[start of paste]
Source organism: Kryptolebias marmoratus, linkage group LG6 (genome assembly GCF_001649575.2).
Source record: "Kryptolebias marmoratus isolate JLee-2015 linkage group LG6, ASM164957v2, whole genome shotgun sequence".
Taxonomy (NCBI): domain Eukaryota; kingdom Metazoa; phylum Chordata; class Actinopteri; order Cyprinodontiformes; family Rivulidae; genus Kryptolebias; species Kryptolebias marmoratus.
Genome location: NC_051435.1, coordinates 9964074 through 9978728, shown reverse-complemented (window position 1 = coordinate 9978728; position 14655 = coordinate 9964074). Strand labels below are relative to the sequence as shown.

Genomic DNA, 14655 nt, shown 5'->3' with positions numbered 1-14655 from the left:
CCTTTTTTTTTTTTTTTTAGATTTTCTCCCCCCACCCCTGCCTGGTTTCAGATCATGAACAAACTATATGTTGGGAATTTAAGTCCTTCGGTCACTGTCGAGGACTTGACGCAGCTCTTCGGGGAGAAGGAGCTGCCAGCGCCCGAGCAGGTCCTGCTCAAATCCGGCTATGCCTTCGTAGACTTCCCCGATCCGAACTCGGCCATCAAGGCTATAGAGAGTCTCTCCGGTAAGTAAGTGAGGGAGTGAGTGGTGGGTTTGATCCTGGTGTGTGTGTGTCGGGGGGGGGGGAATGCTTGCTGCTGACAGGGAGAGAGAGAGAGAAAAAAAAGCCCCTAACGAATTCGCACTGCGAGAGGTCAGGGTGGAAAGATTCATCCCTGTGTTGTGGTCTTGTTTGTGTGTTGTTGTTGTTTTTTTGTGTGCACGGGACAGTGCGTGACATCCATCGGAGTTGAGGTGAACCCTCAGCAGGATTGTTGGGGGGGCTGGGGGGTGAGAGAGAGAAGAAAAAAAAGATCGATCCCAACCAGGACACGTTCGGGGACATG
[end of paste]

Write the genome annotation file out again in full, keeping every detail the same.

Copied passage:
Source organism: Kryptolebias marmoratus, linkage group LG6 (genome assembly GCF_001649575.2).
Source record: "Kryptolebias marmoratus isolate JLee-2015 linkage group LG6, ASM164957v2, whole genome shotgun sequence".
Taxonomy (NCBI): domain Eukaryota; kingdom Metazoa; phylum Chordata; class Actinopteri; order Cyprinodontiformes; family Rivulidae; genus Kryptolebias; species Kryptolebias marmoratus.
Genome location: NC_051435.1, coordinates 9964074 through 9978728, shown reverse-complemented (window position 1 = coordinate 9978728; position 14655 = coordinate 9964074). Strand labels below are relative to the sequence as shown.

Genomic DNA, 14655 nt, shown 5'->3' with positions numbered 1-14655 from the left:
CCTTTTTTTTTTTTTTTTAGATTTTCTCCCCCCACCCCTGCCTGGTTTCAGATCATGAACAAACTATATGTTGGGAATTTAAGTCCTTCGGTCACTGTCGAGGACTTGACGCAGCTCTTCGGGGAGAAGGAGCTGCCAGCGCCCGAGCAGGTCCTGCTCAAATCCGGCTATGCCTTCGTAGACTTCCCCGATCCGAACTCGGCCATCAAGGCTATAGAGAGTCTCTCCGGTAAGTAAGTGAGGGAGTGAGTGGTGGGTTTGATCCTGGTGTGTGTGTGTCGGGGGGGGGGGAATGCTTGCTGCTGACAGGGAGAGAGAGAGAGAAAAAAAAGCCCCTAACGAATTCGCACTGCGAGAGGTCAGGGTGGAAAGATTCATCCCTGTGTTGTGGTCTTGTTTGTGTGTTGTTGTTGTTTTTTTGTGTGCACGGGACAGTGCGTGACATCCATCGGAGTTGAGGTGAACCCTCAGCAGGATTGTTGGGGGGGCTGGGGGGTGAGAGAGAGAAGAAAAAAAAGATCGATCCCAACCAGGACACGTTCGGGGACATG